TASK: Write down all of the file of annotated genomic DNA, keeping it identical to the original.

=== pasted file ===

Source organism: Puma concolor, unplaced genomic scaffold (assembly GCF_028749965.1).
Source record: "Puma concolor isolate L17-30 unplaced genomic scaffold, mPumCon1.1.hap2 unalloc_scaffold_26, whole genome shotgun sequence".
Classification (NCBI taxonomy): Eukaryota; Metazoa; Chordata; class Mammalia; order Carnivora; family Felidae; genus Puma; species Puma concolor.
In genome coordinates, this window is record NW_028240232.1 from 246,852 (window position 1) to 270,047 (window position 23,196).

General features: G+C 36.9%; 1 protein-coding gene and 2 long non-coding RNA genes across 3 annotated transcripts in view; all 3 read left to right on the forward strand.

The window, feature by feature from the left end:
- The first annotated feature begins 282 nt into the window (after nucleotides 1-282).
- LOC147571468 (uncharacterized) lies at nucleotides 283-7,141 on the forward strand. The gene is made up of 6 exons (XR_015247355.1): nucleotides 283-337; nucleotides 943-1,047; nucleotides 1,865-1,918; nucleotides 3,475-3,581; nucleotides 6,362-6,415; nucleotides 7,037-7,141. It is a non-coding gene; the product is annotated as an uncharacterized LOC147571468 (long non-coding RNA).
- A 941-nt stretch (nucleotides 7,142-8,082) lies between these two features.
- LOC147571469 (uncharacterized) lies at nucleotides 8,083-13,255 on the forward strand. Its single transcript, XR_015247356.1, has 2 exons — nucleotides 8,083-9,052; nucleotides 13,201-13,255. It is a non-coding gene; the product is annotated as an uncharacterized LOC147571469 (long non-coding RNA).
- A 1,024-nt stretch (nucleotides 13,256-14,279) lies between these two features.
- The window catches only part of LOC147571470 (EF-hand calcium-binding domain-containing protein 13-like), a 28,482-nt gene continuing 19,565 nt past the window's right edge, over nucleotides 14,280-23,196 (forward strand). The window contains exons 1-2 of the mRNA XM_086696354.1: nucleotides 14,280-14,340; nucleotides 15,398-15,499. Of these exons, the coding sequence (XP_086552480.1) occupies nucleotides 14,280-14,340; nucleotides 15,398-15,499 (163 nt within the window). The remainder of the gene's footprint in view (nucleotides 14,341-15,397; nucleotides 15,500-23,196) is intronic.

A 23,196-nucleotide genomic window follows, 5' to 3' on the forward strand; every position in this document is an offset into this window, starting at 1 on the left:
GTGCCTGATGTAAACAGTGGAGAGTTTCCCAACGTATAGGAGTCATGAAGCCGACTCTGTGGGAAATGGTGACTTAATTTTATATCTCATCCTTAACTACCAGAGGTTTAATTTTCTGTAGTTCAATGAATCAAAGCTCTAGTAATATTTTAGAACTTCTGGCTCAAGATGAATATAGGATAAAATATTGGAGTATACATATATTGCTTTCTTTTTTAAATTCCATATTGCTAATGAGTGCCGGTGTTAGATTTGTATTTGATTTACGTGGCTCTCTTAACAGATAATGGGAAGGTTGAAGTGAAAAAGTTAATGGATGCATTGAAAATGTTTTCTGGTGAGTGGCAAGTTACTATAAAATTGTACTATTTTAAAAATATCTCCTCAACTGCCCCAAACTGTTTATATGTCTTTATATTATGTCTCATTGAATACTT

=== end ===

Source organism: Puma concolor, unplaced genomic scaffold (assembly GCF_028749965.1).
Source record: "Puma concolor isolate L17-30 unplaced genomic scaffold, mPumCon1.1.hap2 unalloc_scaffold_26, whole genome shotgun sequence".
Classification (NCBI taxonomy): Eukaryota; Metazoa; Chordata; class Mammalia; order Carnivora; family Felidae; genus Puma; species Puma concolor.
In genome coordinates, this window is record NW_028240232.1 from 246,852 (window position 1) to 270,047 (window position 23,196).

General features: G+C 36.9%; 1 protein-coding gene and 2 long non-coding RNA genes across 3 annotated transcripts in view; all 3 read left to right on the forward strand.

The window, feature by feature from the left end:
- The first annotated feature begins 282 nt into the window (after nucleotides 1-282).
- LOC147571468 (uncharacterized) lies at nucleotides 283-7,141 on the forward strand. The gene is made up of 6 exons (XR_015247355.1): nucleotides 283-337; nucleotides 943-1,047; nucleotides 1,865-1,918; nucleotides 3,475-3,581; nucleotides 6,362-6,415; nucleotides 7,037-7,141. It is a non-coding gene; the product is annotated as an uncharacterized LOC147571468 (long non-coding RNA).
- A 941-nt stretch (nucleotides 7,142-8,082) lies between these two features.
- LOC147571469 (uncharacterized) lies at nucleotides 8,083-13,255 on the forward strand. Its single transcript, XR_015247356.1, has 2 exons — nucleotides 8,083-9,052; nucleotides 13,201-13,255. It is a non-coding gene; the product is annotated as an uncharacterized LOC147571469 (long non-coding RNA).
- A 1,024-nt stretch (nucleotides 13,256-14,279) lies between these two features.
- The window catches only part of LOC147571470 (EF-hand calcium-binding domain-containing protein 13-like), a 28,482-nt gene continuing 19,565 nt past the window's right edge, over nucleotides 14,280-23,196 (forward strand). The window contains exons 1-2 of the mRNA XM_086696354.1: nucleotides 14,280-14,340; nucleotides 15,398-15,499. Of these exons, the coding sequence (XP_086552480.1) occupies nucleotides 14,280-14,340; nucleotides 15,398-15,499 (163 nt within the window). The remainder of the gene's footprint in view (nucleotides 14,341-15,397; nucleotides 15,500-23,196) is intronic.

A 23,196-nucleotide genomic window follows, 5' to 3' on the forward strand; every position in this document is an offset into this window, starting at 1 on the left:
GTGCCTGATGTAAACAGTGGAGAGTTTCCCAACGTATAGGAGTCATGAAGCCGACTCTGTGGGAAATGGTGACTTAATTTTATATCTCATCCTTAACTACCAGAGGTTTAATTTTCTGTAGTTCAATGAATCAAAGCTCTAGTAATATTTTAGAACTTCTGGCTCAAGATGAATATAGGATAAAATATTGGAGTATACATATATTGCTTTCTTTTTTAAATTCCATATTGCTAATGAGTGCCGGTGTTAGATTTGTATTTGATTTACGTGGCTCTCTTAACAGATAATGGGAAGGTTGAAGTGAAAAAGTTAATGGATGCATTGAAAATGTTTTCTGGTGAGTGGCAAGTTACTATAAAATTGTACTATTTTAAAAATATCTCCTCAACTGCCCCAAACTGTTTATATGTCTTTATATTATGTCTCATTGAATACTT